Formally known as Everet v. Williams (1893), 9 L.Q. Rev. 197
At the beginning of the eighteenth century one John Everet, of the Parish of St. James's, Clerkenwell in England and one Joseph Williams formed a partnership and duly went into business together.
Their business, described as "dealing in several sorts of commodities" was generally conducted on Hounslow Heath, Blackheath and Finchley although also "at Pagshot, Salisbury, Hampstead, and elsewhere" and consisted of dealing "with several gentlemen for divers watches, rings, swords, canes, hats, cloaks, horses, bridles, saddles, and other things" which they acquired "at a very cheap rate".
Or to put it bluntly, they were highwaymen and their business was robbery.
As is often the case, there was eventually a falling out amongst thieves and John Everet came to believe that his partner Joseph Williams was somehow managing to obtain a disproportionate share of the profits of their joint enterprise. It was at this point that John Everet formed the notion of first consulting a lawyer, presumably the very Jonathan Collins, who was to later put his name to the Bill or statement of complaint presented before the court, and was advised that the law might indeed be a remedy for his problem.
On the 30th October 1725 lawyers acting on behalf of John Everet presented a Bill in Equity at the Court of Exchequer, setting out the details of his claim and calling "for discovery, an account, and general relief", or to put it plainly, requesting that the court order Joseph Williams to account for the profits of the partnership and to remit any sums due.
As it happens the Court of Exchequer was less than impressed with the idea of being asked to settle a dispute amongst highwaymen regarding the division of the spoils and considered the Bill "both scandalous and impertinent". The case was dismissed and an order issued for the arrest of the two solicitors, William White and William Wreathock, who were acting for the plaintiff, to answer for their contempt of court in bringing such a case to court.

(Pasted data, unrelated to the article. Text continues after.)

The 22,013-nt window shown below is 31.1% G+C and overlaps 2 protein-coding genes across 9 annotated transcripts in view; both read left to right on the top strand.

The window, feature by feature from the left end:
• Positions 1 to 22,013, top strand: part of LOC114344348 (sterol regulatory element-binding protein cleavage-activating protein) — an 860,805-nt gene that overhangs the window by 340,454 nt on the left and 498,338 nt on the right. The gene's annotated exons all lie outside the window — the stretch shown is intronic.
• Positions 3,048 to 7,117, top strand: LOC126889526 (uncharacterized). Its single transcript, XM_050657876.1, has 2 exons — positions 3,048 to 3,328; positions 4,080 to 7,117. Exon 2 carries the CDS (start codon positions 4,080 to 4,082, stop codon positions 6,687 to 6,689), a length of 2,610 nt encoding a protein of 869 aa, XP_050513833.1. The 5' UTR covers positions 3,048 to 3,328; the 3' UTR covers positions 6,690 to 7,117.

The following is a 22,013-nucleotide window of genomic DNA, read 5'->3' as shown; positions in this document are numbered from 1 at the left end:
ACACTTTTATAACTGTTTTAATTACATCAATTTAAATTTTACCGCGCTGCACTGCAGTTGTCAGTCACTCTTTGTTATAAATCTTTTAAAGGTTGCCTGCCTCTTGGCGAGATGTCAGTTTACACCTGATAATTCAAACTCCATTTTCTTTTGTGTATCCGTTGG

The court subsequently decided that "upon consideration had of the premises, doth fyne the said William White £50, and the said William Wreathock £50, and commit them to the custody of the Warden of the Fleet until they pay the said fynes". The Jonathan Collins who originally drafted the Bill was ordered to pay the defendant's costs.
The case is often cited as an example legal principle of ex dolo malo non oritur actio; that is, "no court will lend its aid to a man who founds his cause of action upon an immoral or an illegal act"; or in plain English, illegal contracts are unenforceable.
It is presumed, that having now been alerted to the activities of Everet and Williams, the authorities took appropriate action to apprehend the two essentially self-confessed felons. In any event, neither of the two parties to the case were to prosper; the defendant Joseph Williams, was arrested tried and hanged at Maidstone in 1727, whilst the plaintiff John Everet suffered the same fate at Tyburn in 1730. Even William Wreathock, one of the aforementioned solicitors, demonstrated once more the ethical standards for which his profession has long been noted, found himself convicted of robbery in 1735, sentenced to be hanged, but was later reprieved and the sentence commuted to one of transportation.
The Law Quarterly Review No. XXXV. July, 1893
Reproduced at http://www.hosteny.com/funcases/highwayman.html
quoting its source as the European Magazine for May, 1787, vol. i 360, "which sets out the Bill and the orders made. As the orders are dated, we have been able to procure a collation of the originals".
The reasoning of Lord Mansfield in Holman v Johnson (1775) 1 Cowp. 341, 343).
see the Canadian Legal Information Institute quoted at